Look again at the critic’s words, take the high road, and do what is necessary.

After you’ve dealt with the sting and your hurt, when the truth begins to sink in, look again.  Look past the personal, harsh words of your critic.  Get on the high road and decide whether you need to respond, apologize or offer a refund.  If so, do it.  In this case, Gail and I both simply thanked the person for writing and made a full refund to her.

Then, again putting the harsh personal words aside, consider whether there is a kernel of truth in what was offered by your critic.  Is there anything you can use to improve your work?

Maybe there is, maybe there isn’t.  The point is to look analytically, dispassionately, and to consider the possibility that there is something you can use buried in the vitriol.

If there is, extract the morsel from the mud, being careful not to drop  any of the sludge on your shoes.

If there is no morsel to be found, let it go.  ‘Nuff said.

Remind yourself that creative expression is about commitment, not consensus.

As the poet David Whyte asks, can you “live in the world with its harsh need to change you” and “look back with firm eyes saying this is where I stand”?

When you offer your voice or your creativity into the world, not everyone will agree with you, appreciate you, support you or like you.

Congratulations.  You took a stand for something.  You didn’t go for bland.  You didn’t water yourself or your offering down to the consistency of baby pablum.  You made a commitment, you took a risk and you let us see you.  Now look back with firm eyes and say, “this is where I stand.”

That’s what coming alive is all about

Remember, you don’t need a lack of criticism in your life; you need to express yourself authentically.

Find your courage and stay the course.

To be sure, I’ve been criticized before.  But in the past, I felt that there was truth contained in the message, something I could learn or use, or an apology I needed to make.  As Rumi said, I used the criticism to “polish my mirror.”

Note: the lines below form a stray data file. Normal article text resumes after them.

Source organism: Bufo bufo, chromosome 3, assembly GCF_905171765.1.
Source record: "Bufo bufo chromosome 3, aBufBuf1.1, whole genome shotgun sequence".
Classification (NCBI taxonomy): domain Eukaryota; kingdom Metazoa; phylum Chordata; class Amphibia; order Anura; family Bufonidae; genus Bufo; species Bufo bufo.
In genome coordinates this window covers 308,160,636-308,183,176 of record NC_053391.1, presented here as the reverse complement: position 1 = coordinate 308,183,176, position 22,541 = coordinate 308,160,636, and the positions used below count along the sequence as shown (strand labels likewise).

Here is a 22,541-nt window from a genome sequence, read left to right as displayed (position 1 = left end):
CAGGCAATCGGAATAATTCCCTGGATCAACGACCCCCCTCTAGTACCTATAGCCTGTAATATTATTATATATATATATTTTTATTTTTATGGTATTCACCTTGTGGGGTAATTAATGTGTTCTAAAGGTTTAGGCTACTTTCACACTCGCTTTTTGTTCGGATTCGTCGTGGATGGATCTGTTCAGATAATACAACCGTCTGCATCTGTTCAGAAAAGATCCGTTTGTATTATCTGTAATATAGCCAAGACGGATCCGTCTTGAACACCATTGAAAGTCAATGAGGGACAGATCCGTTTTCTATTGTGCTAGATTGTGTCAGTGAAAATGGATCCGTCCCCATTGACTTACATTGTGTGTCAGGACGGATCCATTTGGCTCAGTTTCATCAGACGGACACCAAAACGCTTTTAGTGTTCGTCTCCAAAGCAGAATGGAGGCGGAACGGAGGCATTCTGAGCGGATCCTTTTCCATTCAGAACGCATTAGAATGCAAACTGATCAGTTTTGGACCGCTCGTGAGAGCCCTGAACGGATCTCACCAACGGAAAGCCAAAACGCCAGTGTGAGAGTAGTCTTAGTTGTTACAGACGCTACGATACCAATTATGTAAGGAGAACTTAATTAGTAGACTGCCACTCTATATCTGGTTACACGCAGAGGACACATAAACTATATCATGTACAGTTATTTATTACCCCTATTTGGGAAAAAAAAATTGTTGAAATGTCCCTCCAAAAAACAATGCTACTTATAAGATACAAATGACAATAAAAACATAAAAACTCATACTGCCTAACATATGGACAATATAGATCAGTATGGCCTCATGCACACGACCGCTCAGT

This time, someone didn’t like what I had to say and the way I said it.  In a class designed, at least in part, around what I had to say.

What the hell can you do with that?

I think there is only one thing any of us can do in these situations.  Silently offer our thanks to our critics for helping us see more clearly and grow stronger.  Then it’s time to move forward.

As the magnificent Ralph Waldo said:

“Whatever course you decide upon, there is always someone to tell you that you are wrong. There are always difficulties arising which tempt you to believe that your critics are right. To map out a course of action and follow it to an end requires courage.”

So that’s exactly what I’m going to do. I’m feeling fine now.  Going through this process helped.  Writing about it helped, too.  It’s time to let it go and move forward.

And I hope that you find a voice loud and strong and bold enough to draw criticism, too.  And when that happens, even if that criticism is not kind or constructive, look back with firm eyes, map your course of action, find your courage, and follow it to the end.

There’s too much important work to do in the world to make any other choice.